f a few gray streaks are interfering with the youthful hue of your natural beard, you may decide to give nature a helping hand – in which case, you certainly won’t be alone.
Research undertaken by New Jersey-based Multi-Sponsor Surveys has found that around 11% of men aged 50 to 64 dye their hair, and of course – among them are men who color their beard.
If you’re dyeing your beard for the first time and you don’t want it to look like someone has plastered a shiny beard wig on you, keep these tips in mind, and watch how nobody can tell you’ve actually had a little help from a little bottle!
Do A Patch Test
A beard can take just a few minutes to die, so it is well worth doing a patch test to determine the intensity of the color you choose. Depending on the tone of your existing beard hair, the dye may vary significantly upon application from what you see on the box. Err on the side of caution, and try out a bit of the solution, rinsing it off and applying for a shorter or longer period, depending on how much color your beard has absorbed.
Choose The Right Color
One mistake many newbies make, is that of choosing a color that is too dark for their skin. If you have dark brown hair, for instance, don’t make the mistake of choosing a dark brown dye that appears almost black on your beard. This can leave a dark, unnatural ‘sheen’ that screams out ‘recent dye job.’
Because beard hair isn’t necessarily the same hue as the hair on your head (it can even have streaks or lighter patches), try to go as close as to can to your natural beard color before the gray flecks began appearing. If you’re blond and your beard naturally has a lighter moustache/goatee zone, try to preserve this shade differentiation by using different hued beard dyes to mimic your natural growth patterns.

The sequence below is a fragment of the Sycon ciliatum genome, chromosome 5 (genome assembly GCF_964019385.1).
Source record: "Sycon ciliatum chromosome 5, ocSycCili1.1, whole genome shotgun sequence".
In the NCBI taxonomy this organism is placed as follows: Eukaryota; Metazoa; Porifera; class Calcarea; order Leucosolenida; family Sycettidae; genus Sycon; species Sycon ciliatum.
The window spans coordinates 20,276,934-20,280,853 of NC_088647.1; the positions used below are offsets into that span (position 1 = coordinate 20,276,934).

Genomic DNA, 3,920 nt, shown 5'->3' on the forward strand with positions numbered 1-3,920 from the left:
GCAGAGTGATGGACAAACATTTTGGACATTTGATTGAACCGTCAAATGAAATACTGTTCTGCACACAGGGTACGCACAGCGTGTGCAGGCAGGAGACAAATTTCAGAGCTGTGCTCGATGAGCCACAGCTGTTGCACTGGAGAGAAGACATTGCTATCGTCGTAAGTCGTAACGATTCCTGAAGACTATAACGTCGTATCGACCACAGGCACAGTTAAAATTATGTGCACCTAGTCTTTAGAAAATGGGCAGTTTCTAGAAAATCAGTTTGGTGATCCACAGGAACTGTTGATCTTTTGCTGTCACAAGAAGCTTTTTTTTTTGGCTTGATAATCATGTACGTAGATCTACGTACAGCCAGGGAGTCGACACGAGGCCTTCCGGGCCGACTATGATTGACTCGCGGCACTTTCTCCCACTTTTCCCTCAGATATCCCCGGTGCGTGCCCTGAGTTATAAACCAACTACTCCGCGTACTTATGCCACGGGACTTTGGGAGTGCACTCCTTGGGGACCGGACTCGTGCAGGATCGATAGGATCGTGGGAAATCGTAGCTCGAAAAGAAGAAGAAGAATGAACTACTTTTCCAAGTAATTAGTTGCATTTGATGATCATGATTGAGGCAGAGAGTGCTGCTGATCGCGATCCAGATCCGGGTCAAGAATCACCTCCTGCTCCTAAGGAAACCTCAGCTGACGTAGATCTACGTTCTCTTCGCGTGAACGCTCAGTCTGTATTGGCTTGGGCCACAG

If you’re debating between a couple of shades, try going semi-permanent first, to give you an idea of the hue that best suits you.
Leave Part Of Your Beard As Is
Some men embrace the distinguished look that a sparkle of silver can bring. They may make it a point to leave a few of these specks, leaving them intact in a few areas (for instance, either side of the chin).
Dyeing your beard in this manner makes it seem like you have significantly less gray than you do. If you opt for this look, ensure that you apply the dye in such a way that the effect is symmetrical. Beard dye packages normally instruct you to leave the dye on for around five minutes, but you can leave it on for a little less (three or four minutes for the first time), which will stop the dye from leaving an obvious, dark area.
When it comes to getting your beard color right, testing is key. It all begins with a patch test, to determine how dark your beard will get with your chosen product. As you become more of an expert, you can try different techniques – including using two different colors and experimenting with time.
The ultimate aim is to avoid a uniform look, leaving a few specks of your natural hue.